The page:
Wednesday, March 29, 2017

AI And Fintech: Marking own homework

Nails on the chalkboard...
Sydney traffic...
Other people's snoring...
YouTube ads...
Waiting in a line more than 4 people deep...

It’s better to beg for forgiveness than to ask for permission!

5 motivators to engage your viewers

The big journalism void: ‘The real crisis is not technological, it’s geographic’ Guardian. Dan K: “Over a month old, but shouldn’t be missed. Healthy local journalism is a pillar of community, and an important and possibly essential compliment to community activism.”

OpenAI conducts fundamental, long-term research toward the creation of safe AGI

“Last year, we learned about the remarkable scale of the FBI’s facial-recognition technology, with its access to nearly 412 million photos—many originating from sources unrelated to crime, such as ID documents. The intelligence agency has been trying to create a system that can accurately identify criminals in, say, CCTV footage—though it wasn’t then known how well the bureau’s software worked, nor whether it actually improved investigations. Now, we have at least a little more insight into the program. The Guardian reports that a House oversight committee hearing last week revealed some interesting new details about the proliferation and abilities of the FBI’s facial-recognition systems…”

 Jack Townsend, TIGTA Report on Criminal Enforcement Against Employment Tax Noncompliance. “Employment taxes withheld from employee compensation and remitted to the IRS are the backbone of our tax and FICA system.  There must be robust incentives to encourage compliance by employers and those within the employer organization responsible for employment tax withhold and payment to the IRS.”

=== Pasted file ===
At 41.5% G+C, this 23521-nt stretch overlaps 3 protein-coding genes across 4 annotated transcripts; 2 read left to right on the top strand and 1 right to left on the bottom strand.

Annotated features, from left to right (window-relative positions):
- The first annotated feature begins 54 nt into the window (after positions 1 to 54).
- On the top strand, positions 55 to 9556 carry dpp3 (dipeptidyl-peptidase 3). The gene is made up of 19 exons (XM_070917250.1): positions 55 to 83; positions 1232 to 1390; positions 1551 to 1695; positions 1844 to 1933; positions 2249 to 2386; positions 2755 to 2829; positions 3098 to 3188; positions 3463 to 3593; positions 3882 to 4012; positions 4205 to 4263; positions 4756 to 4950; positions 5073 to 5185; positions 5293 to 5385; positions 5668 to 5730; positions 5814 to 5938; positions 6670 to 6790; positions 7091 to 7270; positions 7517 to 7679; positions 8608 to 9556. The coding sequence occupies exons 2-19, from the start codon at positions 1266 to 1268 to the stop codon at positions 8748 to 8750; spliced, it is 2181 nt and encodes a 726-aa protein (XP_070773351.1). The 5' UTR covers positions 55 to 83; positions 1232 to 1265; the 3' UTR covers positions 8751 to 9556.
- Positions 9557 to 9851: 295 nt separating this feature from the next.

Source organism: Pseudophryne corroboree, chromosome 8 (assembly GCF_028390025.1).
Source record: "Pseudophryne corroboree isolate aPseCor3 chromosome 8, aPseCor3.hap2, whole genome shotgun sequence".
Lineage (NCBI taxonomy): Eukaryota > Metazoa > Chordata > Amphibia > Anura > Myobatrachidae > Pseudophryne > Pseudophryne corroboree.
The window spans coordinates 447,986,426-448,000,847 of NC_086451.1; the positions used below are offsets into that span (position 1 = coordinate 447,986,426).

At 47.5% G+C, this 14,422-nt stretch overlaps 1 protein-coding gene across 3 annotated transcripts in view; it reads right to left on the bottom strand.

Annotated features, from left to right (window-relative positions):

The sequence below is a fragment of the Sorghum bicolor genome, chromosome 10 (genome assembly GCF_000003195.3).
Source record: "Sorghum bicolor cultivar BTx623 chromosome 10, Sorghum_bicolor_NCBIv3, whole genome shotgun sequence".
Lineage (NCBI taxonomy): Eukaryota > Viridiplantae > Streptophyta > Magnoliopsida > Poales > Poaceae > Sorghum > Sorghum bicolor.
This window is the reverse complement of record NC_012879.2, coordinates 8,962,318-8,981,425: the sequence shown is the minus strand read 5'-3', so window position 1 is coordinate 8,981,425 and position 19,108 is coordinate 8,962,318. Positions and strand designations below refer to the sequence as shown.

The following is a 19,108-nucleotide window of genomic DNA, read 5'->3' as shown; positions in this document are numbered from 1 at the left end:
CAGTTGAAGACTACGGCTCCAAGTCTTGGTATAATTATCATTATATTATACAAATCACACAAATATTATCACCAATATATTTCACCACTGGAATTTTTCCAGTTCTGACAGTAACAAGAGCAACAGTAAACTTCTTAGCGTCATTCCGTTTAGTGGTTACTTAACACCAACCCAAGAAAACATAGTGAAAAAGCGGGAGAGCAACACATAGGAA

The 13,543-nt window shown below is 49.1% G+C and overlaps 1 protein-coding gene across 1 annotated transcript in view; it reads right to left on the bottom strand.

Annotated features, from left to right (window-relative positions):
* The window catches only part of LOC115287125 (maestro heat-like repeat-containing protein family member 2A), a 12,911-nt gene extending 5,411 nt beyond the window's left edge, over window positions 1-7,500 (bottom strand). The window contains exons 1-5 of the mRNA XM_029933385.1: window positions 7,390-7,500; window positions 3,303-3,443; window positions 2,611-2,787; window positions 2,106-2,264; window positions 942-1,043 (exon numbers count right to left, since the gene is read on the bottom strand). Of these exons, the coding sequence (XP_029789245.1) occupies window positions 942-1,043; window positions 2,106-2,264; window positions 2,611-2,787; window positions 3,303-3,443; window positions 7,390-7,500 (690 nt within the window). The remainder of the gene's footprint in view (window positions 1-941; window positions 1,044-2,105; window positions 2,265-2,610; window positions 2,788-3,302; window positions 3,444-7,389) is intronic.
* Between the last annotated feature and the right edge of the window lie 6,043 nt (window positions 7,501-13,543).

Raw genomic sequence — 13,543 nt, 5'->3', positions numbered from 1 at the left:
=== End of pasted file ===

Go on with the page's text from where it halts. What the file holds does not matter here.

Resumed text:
Annette Nellen, AI, Apps, FinTech and More:
I’m working on an article for State Tax Notes on how we need to make far better use of today’s technology for income tax compliance, which is still too tied to paper filing. Basically, we just moved the paper to e-files.  You still manually enter a lot of information even though much of it exists electronically.

In theory we could automate a lot more tax compliance, but I lack faith in the ability of the IRS to do so competently.

Luddite sex workers in Spain shut down robot brothel? (NB: tabloid source, plus video at the link)
Suicide, self-destruction, poetry. Berryman, Plath, Chatterton, Larkin, Frost, Auden: Is an unhappy end a necessary price for Poetic Genius  

What Your Therapist Doesn’t Know

Big Data has transformed everything from sports to politics to education. It could transform mental-health treatment, too—if only psychologists would stop ignoring it.